“I think there’s someone in the house. I’m hiding in the closet. Can you come over?” Her heart sprints in place. The dog is no use in this situation. Coach Taylor Swift, a simple-minded but precious rescue pug, is now resting on a tattered quilt in the corner licking his asshole like nothing is wrong. Shelby pushes the mountain of dirty clothes in front of the closed closet door to block any sound. She rummages around on the stack of boxed shelves above the dog and finds a pair of Kate’s ice skates. She pulls off the purple plastic guard around the blades and shines her phone’s light on them so she doesn’t accidentally cut herself. This could be a weapon. She holds one skate by the ankle. If Kate were still alive, she’d have gotten up and grabbed the bat they kept under the bed and charged toward the kitchen turning on every light and singing the chorus to that annoying counting song from Rent that somehow sounded menacing the way she sang it. Shelby always misses Kate but she especially misses her now, her butch bravado, except when it came to spiders or wet paper in the sink. Spiders are the femme’s domain, Kate said the day they moved in together, standing on a kitchen stool after seeing a daddy longlegs hanging out in the space between the fridge and the wall, ruling over a veritable city of baby spiders. Though Shelby is afraid of most things, she doesn’t mind spiders. She’d cupped and carried them to the window and set them free into the boxed herb garden as Kate improvised a thank-you song, still safely standing on the stool, fingers touching the ceiling.

Shelby texts her dad. The message goes green, which means he’s turned on airplane mode to sleep. Of course her father probably isn’t looking at his cellphone, he still uses it like a walkie-talkie. She tries the landline again. They don’t pick up. She remembers her parents have gone to the symphony. She’d gone to bed an hour ago, but other adults who aren’t dangerously depressed are still out having a good time right now. Should she call 911? What if it was no one? Everyone already thinks she’s going crazy. She scrolls through her contacts. Who are her friends? The ones close enough to call in moments like this? When you no longer have a partner, you have to rank your friends in order of most useful in an emergency. Her ICE listing was Kate. Whose phone was currently in a little Ziploc bag in their shared nightstand with her keys, receipts, and the contents of her pockets from the day she died. There’s Carol Jo, the person who lives closest, but Shelby had blocked and deleted her number the week before. So she texts Gibson. This is going to sound crazy, but do you know where she is right now? Because I’m worried she’s in my house. She made some threats. He calls her back. She so recently considered him an enemy, someone not to be trusted, that it’s still odd to see his name pop up. She puts the phone to her ear and whispers, “I’m hiding in the closet.”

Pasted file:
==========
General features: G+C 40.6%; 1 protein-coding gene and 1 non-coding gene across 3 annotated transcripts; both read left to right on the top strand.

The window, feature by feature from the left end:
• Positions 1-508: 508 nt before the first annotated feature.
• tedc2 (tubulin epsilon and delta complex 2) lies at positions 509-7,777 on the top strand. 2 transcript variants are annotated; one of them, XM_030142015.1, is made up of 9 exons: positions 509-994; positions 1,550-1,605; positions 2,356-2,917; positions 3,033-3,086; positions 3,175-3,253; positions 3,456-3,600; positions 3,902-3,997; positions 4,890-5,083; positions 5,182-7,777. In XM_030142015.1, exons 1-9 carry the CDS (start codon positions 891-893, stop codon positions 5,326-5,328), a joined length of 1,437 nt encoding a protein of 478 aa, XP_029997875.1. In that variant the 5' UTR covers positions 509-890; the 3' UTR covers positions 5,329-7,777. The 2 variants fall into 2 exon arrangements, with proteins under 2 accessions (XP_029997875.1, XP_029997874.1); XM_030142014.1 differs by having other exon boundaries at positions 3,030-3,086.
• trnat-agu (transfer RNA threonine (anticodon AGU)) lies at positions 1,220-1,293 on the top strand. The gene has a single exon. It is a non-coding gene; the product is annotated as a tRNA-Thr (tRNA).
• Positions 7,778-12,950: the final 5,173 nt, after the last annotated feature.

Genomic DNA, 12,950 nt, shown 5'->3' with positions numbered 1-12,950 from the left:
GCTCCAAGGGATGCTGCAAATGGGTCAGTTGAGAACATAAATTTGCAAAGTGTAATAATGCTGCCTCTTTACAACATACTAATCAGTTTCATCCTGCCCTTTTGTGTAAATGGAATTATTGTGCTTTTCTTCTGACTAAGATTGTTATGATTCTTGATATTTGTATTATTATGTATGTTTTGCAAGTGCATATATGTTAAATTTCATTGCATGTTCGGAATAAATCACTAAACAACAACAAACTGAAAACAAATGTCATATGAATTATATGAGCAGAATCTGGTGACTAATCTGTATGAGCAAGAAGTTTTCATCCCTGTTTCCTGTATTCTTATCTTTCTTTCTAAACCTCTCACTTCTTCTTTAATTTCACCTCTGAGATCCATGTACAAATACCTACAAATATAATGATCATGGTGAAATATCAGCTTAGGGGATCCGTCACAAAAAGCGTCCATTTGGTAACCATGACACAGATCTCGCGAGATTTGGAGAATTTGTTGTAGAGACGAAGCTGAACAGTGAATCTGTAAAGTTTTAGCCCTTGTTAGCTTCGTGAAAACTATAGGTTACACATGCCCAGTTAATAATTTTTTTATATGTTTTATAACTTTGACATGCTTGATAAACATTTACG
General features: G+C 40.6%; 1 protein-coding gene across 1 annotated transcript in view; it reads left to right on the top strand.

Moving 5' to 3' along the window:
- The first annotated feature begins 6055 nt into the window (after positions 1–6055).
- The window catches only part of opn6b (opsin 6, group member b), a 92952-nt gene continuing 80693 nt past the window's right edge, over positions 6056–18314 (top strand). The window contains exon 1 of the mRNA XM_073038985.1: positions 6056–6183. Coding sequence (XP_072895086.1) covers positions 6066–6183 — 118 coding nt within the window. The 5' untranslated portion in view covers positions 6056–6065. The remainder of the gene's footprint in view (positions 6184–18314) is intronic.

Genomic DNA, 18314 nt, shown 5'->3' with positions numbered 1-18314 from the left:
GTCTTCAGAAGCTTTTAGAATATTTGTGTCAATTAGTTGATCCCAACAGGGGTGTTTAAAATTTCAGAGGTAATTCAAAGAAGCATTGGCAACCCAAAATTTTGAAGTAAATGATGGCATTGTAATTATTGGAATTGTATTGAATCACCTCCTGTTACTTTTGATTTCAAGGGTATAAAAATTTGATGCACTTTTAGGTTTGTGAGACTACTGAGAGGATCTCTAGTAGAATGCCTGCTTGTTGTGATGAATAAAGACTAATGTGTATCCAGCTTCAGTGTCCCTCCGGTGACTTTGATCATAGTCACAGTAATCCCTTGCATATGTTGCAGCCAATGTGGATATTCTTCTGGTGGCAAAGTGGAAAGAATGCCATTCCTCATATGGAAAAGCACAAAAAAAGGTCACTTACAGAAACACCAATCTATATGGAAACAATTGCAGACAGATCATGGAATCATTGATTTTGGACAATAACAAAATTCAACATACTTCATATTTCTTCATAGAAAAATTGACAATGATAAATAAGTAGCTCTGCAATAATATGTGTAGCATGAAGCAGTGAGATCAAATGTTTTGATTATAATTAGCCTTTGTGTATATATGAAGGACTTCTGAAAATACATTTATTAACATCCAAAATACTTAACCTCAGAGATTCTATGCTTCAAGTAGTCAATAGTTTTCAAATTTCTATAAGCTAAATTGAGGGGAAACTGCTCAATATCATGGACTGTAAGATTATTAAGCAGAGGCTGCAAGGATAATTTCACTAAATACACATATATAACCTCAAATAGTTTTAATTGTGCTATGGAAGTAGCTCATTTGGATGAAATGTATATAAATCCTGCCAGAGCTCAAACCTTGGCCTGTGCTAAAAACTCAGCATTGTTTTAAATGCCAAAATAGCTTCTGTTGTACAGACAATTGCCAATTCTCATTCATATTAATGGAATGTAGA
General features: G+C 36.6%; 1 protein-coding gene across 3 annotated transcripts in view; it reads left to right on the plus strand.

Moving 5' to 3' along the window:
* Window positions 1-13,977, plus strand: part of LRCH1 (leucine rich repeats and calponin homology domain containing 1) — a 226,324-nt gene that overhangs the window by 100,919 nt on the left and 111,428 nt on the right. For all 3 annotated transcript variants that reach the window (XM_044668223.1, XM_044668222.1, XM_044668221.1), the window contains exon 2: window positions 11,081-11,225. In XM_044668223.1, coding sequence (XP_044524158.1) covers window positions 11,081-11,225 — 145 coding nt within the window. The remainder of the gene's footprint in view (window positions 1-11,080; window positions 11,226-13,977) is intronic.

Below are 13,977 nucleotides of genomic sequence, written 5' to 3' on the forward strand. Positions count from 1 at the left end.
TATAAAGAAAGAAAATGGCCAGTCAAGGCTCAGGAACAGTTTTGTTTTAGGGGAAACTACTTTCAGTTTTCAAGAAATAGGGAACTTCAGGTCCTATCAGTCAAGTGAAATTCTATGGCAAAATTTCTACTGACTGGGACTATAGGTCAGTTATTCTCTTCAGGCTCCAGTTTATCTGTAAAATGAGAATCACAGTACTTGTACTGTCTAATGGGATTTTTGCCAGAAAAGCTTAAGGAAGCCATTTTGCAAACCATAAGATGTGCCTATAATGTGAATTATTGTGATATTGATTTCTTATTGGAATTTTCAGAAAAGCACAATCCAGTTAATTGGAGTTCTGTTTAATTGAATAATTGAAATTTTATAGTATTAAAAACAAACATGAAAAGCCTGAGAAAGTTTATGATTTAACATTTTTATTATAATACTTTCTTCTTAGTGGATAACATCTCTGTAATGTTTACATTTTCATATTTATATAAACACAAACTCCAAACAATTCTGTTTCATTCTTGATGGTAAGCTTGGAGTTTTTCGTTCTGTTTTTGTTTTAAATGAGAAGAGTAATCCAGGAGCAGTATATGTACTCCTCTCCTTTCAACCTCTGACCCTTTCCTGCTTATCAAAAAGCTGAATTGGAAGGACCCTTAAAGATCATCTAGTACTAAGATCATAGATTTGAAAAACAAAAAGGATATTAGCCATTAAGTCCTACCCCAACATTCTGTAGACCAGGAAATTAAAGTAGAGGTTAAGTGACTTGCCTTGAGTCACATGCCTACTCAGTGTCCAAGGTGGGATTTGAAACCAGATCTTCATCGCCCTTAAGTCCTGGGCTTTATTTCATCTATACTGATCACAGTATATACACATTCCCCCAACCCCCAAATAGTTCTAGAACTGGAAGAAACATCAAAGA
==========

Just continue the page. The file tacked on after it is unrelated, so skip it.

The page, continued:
“Look, until today I would have said you’re overreacting, that she was only a harm to herself, but I honestly don’t know what she’s capable of anymore. Stay where you are. I’m coming over.”

Shelby hangs up. It’s very quiet in the house for five agonizing minutes, so quiet she contemplates just going out to see what’s really going on. She has a brief flickering euphoric feeling of If I die, I die! Like she does whenever there is in-flight turbulence, or when a taxi driver speeds like a madman through the city and she’s too nonconfrontational to say anything. It’s a light feeling in her chest, a release of the illusion of control over her circumstances. Then Coach Taylor whines a little. She has to stay alive for Coach, a dog with such a complicated daily system of medications and nurturance needed just to be baseline okay. Maybe it’s just a raccoon in the garbage—this is Toronto, after all—or a vicious wind in the yard. Perhaps an ordinary robber who is strong-arming her flatscreen and going on his way. She reaches over to scratch Coach’s head, which makes them both feel sleepy. Maybe she should just go back to bed. She is lolling into what her therapist calls sensory underwhelm when she hears the sound of gunshots and breaking glass.

About the Author

Zoe Whittall
Zoe Whittall is the author of five novels, including the recent bestseller The Fake, which was longlisted for the Toronto Book Award. The New York Times called her fourth novel, The Spectacular, a “highly readable testament to the strength of the maternal bond.” Her third novel, The Best Kind of People, was shortlisted for the Scotiabank Giller Prize. Her second novel, Holding Still for as Long as Possible, won a Lambda Literary Award and was an American Library Association’s Stonewall Honor Book. Her debut novel, Bottle Rocket Hearts, won the Writers’ Trust of Canada’s Dayne Ogilvie Prize. She is also a Canadian Screen Award–winning TV writer. She lives in Prince Edward County. More by Zoe Whittall